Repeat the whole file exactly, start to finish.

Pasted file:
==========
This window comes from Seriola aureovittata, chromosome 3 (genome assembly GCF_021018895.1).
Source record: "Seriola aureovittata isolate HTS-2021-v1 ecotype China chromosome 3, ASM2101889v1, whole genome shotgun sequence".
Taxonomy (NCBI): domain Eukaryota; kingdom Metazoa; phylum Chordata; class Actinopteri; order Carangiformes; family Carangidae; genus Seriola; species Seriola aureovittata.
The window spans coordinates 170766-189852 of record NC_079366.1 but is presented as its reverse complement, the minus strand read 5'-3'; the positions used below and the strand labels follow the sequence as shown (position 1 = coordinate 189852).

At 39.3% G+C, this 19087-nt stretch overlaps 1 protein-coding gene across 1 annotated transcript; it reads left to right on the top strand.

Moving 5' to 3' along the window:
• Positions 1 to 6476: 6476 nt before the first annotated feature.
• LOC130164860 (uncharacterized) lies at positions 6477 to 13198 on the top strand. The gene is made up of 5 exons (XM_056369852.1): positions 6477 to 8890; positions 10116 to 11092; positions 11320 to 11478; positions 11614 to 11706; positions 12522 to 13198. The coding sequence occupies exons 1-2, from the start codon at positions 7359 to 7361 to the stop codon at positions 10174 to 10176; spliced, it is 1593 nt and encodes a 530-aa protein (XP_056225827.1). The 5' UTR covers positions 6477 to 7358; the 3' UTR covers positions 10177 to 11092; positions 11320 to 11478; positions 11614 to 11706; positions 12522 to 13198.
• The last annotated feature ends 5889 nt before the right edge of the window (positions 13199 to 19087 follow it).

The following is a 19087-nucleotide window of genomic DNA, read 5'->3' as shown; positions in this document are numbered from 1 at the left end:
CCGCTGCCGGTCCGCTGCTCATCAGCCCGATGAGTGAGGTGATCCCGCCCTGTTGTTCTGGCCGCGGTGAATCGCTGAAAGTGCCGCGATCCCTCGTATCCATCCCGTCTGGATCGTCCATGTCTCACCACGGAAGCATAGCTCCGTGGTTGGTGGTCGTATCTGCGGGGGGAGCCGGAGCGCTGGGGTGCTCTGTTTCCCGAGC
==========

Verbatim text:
This window comes from Seriola aureovittata, chromosome 3 (genome assembly GCF_021018895.1).
Source record: "Seriola aureovittata isolate HTS-2021-v1 ecotype China chromosome 3, ASM2101889v1, whole genome shotgun sequence".
Taxonomy (NCBI): domain Eukaryota; kingdom Metazoa; phylum Chordata; class Actinopteri; order Carangiformes; family Carangidae; genus Seriola; species Seriola aureovittata.
The window spans coordinates 170766-189852 of record NC_079366.1 but is presented as its reverse complement, the minus strand read 5'-3'; the positions used below and the strand labels follow the sequence as shown (position 1 = coordinate 189852).

At 39.3% G+C, this 19087-nt stretch overlaps 1 protein-coding gene across 1 annotated transcript; it reads left to right on the top strand.

Moving 5' to 3' along the window:
• Positions 1 to 6476: 6476 nt before the first annotated feature.
• LOC130164860 (uncharacterized) lies at positions 6477 to 13198 on the top strand. The gene is made up of 5 exons (XM_056369852.1): positions 6477 to 8890; positions 10116 to 11092; positions 11320 to 11478; positions 11614 to 11706; positions 12522 to 13198. The coding sequence occupies exons 1-2, from the start codon at positions 7359 to 7361 to the stop codon at positions 10174 to 10176; spliced, it is 1593 nt and encodes a 530-aa protein (XP_056225827.1). The 5' UTR covers positions 6477 to 7358; the 3' UTR covers positions 10177 to 11092; positions 11320 to 11478; positions 11614 to 11706; positions 12522 to 13198.
• The last annotated feature ends 5889 nt before the right edge of the window (positions 13199 to 19087 follow it).

The following is a 19087-nucleotide window of genomic DNA, read 5'->3' as shown; positions in this document are numbered from 1 at the left end:
CCGCTGCCGGTCCGCTGCTCATCAGCCCGATGAGTGAGGTGATCCCGCCCTGTTGTTCTGGCCGCGGTGAATCGCTGAAAGTGCCGCGATCCCTCGTATCCATCCCGTCTGGATCGTCCATGTCTCACCACGGAAGCATAGCTCCGTGGTTGGTGGTCGTATCTGCGGGGGGAGCCGGAGCGCTGGGGTGCTCTGTTTCCCGAGC